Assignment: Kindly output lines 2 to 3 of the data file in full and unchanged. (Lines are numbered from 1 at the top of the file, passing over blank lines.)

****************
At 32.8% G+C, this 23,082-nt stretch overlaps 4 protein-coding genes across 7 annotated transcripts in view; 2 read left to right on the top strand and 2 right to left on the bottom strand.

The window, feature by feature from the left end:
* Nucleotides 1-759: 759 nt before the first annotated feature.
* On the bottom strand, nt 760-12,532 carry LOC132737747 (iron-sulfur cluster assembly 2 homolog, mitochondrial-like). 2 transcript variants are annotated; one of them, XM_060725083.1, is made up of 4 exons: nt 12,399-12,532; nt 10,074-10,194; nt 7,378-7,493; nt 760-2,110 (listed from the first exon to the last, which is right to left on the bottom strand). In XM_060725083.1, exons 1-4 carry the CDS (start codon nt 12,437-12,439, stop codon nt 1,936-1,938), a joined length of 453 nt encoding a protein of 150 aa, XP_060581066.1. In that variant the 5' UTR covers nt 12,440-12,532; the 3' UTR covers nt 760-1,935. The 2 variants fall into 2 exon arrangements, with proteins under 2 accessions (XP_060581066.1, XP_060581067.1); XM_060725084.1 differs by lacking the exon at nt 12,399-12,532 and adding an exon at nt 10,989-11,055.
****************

The window, feature by feature from the left end:
* Nucleotides 1-759: 759 nt before the first annotated feature.